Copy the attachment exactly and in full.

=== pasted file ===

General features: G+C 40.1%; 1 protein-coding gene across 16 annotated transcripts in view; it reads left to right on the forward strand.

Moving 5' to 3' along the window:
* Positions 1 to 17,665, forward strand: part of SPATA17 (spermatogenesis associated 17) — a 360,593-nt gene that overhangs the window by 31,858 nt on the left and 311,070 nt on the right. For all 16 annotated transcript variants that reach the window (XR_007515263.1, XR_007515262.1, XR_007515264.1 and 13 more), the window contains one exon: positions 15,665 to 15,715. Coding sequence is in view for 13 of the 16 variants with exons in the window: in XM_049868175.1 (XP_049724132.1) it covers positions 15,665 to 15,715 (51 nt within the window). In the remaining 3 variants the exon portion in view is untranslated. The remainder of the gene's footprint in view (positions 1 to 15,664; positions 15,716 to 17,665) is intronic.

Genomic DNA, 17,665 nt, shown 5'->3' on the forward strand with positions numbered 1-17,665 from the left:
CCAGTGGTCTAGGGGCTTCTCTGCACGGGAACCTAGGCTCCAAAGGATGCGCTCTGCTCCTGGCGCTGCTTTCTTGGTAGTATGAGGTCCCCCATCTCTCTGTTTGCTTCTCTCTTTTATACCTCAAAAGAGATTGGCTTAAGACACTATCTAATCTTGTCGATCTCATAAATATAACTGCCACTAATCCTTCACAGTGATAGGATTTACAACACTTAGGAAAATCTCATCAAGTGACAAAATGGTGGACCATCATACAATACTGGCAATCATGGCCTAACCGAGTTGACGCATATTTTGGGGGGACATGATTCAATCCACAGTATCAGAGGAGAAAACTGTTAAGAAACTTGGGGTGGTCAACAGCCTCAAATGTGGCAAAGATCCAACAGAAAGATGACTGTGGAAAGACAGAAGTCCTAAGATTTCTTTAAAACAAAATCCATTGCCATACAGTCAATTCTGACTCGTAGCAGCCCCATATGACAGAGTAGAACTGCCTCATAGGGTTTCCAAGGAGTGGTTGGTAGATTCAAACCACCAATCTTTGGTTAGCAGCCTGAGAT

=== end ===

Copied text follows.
General features: G+C 40.1%; 1 protein-coding gene across 16 annotated transcripts in view; it reads left to right on the forward strand.

Moving 5' to 3' along the window:
* Positions 1 to 17,665, forward strand: part of SPATA17 (spermatogenesis associated 17) — a 360,593-nt gene that overhangs the window by 31,858 nt on the left and 311,070 nt on the right. For all 16 annotated transcript variants that reach the window (XR_007515263.1, XR_007515262.1, XR_007515264.1 and 13 more), the window contains one exon: positions 15,665 to 15,715. Coding sequence is in view for 13 of the 16 variants with exons in the window: in XM_049868175.1 (XP_049724132.1) it covers positions 15,665 to 15,715 (51 nt within the window). In the remaining 3 variants the exon portion in view is untranslated. The remainder of the gene's footprint in view (positions 1 to 15,664; positions 15,716 to 17,665) is intronic.

Genomic DNA, 17,665 nt, shown 5'->3' on the forward strand with positions numbered 1-17,665 from the left:
CCAGTGGTCTAGGGGCTTCTCTGCACGGGAACCTAGGCTCCAAAGGATGCGCTCTGCTCCTGGCGCTGCTTTCTTGGTAGTATGAGGTCCCCCATCTCTCTGTTTGCTTCTCTCTTTTATACCTCAAAAGAGATTGGCTTAAGACACTATCTAATCTTGTCGATCTCATAAATATAACTGCCACTAATCCTTCACAGTGATAGGATTTACAACACTTAGGAAAATCTCATCAAGTGACAAAATGGTGGACCATCATACAATACTGGCAATCATGGCCTAACCGAGTTGACGCATATTTTGGGGGGACATGATTCAATCCACAGTATCAGAGGAGAAAACTGTTAAGAAACTTGGGGTGGTCAACAGCCTCAAATGTGGCAAAGATCCAACAGAAAGATGACTGTGGAAAGACAGAAGTCCTAAGATTTCTTTAAAACAAAATCCATTGCCATACAGTCAATTCTGACTCGTAGCAGCCCCATATGACAGAGTAGAACTGCCTCATAGGGTTTCCAAGGAGTGGTTGGTAGATTCAAACCACCAATCTTTGGTTAGCAGCCTGAGAT